A Visit to Pozos: Short and Sweet
Surrounded by the hazy blue peaks of the Sierra Gorda, Mineral de Pozos (commonly called just Pozos) is a lovely little has-been. At its peak a formidable mining town supporting some 70,000 people, its mines over the course of several hundred years produced lead, mercury, copper, and iron as well as silver. In the 20th century the combined effects of war (the Revolution and to a lesser extent the Cristero Revolt), flooding, and declining silver prices finally closed the mines, and the town's population dwindled to some 200 hardy souls.
Today the abandoned mines as well as Pozos' deliciously decrepit adobe homes and few restored mansions attract visitors interested in exploring outside the major destinations. The town's quiet streets and clear skies draw artisans and fine artists, too; a few have opened galleries or sell out of their homes by appointment (see Travel Guide page). Although tourism here arrives as a trickle rather than a torrent, couples and families from the surrounding area come for a short jaunt into the countryside or a relaxing weekend.
At 2,305 m (7,562 ft) above sea level, Pozos occupies in high desert chaparral environment that's slightly higher, and thus slightly greener, than neighboring San Miguel de Allende and Querétaro, both about 45 minutes away by car. The environment supports low-moisture plants like cholla and nopal cactus, agave, mesquite, and the native huizache tree.
Some friends and I recently visited the Santa Brígida (St. Brigit) mines, accessed by a rutted dirt road at the entrance to Pozos. One of our group knew of don Raimundo Torres, who worked the mines until they closed in 1965. A couple of local boys pointed us to the home of this spare and grizzled old gent. Although it was Sunday, don Raimundo agreed to show us around, pointing out the copper still visible in the rock, the triple smelters built early on by the Jesuits, and the pit and shaft mines built by private mining concerns after the religious order's expulsion in 1767.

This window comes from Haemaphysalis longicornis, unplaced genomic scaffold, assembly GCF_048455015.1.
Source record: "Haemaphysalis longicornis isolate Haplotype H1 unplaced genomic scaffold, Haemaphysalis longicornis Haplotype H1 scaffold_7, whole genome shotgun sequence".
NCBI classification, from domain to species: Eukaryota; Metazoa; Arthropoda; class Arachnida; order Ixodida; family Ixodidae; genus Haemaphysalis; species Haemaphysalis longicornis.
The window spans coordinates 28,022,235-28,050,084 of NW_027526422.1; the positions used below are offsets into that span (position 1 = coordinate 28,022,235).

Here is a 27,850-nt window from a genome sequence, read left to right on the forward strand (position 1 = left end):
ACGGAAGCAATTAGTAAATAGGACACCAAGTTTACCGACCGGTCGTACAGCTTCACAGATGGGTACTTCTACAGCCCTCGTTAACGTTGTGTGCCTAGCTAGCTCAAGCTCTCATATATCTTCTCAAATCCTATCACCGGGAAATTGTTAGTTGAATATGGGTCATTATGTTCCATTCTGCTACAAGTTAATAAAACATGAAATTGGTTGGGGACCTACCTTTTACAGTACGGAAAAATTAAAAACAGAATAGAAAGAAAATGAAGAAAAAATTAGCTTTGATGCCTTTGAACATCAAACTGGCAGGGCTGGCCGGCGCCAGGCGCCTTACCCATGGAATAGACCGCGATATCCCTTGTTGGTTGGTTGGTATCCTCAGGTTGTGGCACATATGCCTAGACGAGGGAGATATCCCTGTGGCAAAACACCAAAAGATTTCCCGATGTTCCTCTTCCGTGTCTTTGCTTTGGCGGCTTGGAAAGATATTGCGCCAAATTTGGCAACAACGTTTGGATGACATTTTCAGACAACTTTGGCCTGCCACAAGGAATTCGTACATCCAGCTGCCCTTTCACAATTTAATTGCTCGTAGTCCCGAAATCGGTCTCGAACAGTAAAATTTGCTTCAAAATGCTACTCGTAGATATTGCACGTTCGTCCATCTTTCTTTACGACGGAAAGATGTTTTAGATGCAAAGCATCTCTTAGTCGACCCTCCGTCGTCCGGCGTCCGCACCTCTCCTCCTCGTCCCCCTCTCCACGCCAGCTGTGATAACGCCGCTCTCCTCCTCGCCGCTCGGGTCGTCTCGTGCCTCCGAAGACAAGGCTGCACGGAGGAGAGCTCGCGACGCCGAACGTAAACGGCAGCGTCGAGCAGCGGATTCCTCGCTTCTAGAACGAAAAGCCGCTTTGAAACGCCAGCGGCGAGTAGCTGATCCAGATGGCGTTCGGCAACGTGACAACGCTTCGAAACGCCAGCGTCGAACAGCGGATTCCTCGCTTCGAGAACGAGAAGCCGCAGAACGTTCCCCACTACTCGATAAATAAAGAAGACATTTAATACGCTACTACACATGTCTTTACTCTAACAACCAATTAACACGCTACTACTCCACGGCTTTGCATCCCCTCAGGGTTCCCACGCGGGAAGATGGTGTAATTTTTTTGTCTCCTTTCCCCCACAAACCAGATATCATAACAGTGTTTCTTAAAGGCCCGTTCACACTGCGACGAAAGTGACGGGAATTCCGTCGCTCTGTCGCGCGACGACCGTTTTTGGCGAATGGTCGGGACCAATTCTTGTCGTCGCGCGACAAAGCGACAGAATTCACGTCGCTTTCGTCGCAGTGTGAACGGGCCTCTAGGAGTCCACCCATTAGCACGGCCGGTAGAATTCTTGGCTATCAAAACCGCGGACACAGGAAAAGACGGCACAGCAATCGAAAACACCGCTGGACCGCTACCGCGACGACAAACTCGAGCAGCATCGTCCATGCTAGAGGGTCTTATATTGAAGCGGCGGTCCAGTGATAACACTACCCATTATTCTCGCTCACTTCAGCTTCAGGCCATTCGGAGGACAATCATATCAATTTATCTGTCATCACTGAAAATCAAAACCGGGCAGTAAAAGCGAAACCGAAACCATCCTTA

In his soft-spoken Spanish, 79-year-old don Raimundo showed us the water tanks used for cooling the milling machines that once separated mercury from the area's volcanic rock, the remains of elevators used to lower men and materials into tiros (shaft mines), and the old electrical plant bearing a plaque dated 1898. Trimmed in deep red, the mine owner's white mansion is still---from the outside---totally intact and shows little evidence of graffiti or other abuse. Since the mines closed, don Raimundo has survived by caring for the property as well as planting modest fields of corn and beans.
Our visit was in early June 2009. The midday heat was powerful, and we were glad for the water we'd brought and hats to mitigate the burning sun. Thanking our guide for the tour, we gave him 200 pesos in appreciation for his time and interesting anecdotes before heading back to Pozos for a lovely lunch at La Posada de las Minas. Regaining our stamina with lemonade, tacos, and fresh salads, we saw some interesting artwork at Galería 6 and hit a small stand selling geodes, polished rocks, and fossils before heading back to our homes in San Miguel de Allende.
Like Real de Catorce, the former mining town in the arid northern region of San Luis Potosí state, Pozos is positioning itself for a comeback. Real estate agents sell fixer-uppers as well as new and refurbished homes with modern amenities. For now things are still quiet, peaceful, friendly, and decidedly low-key.
See the Travel Guide for restaurants, lodgings, galleries and other information about Pozos.
MINERAL DE POZOS LOCAL LISTINGS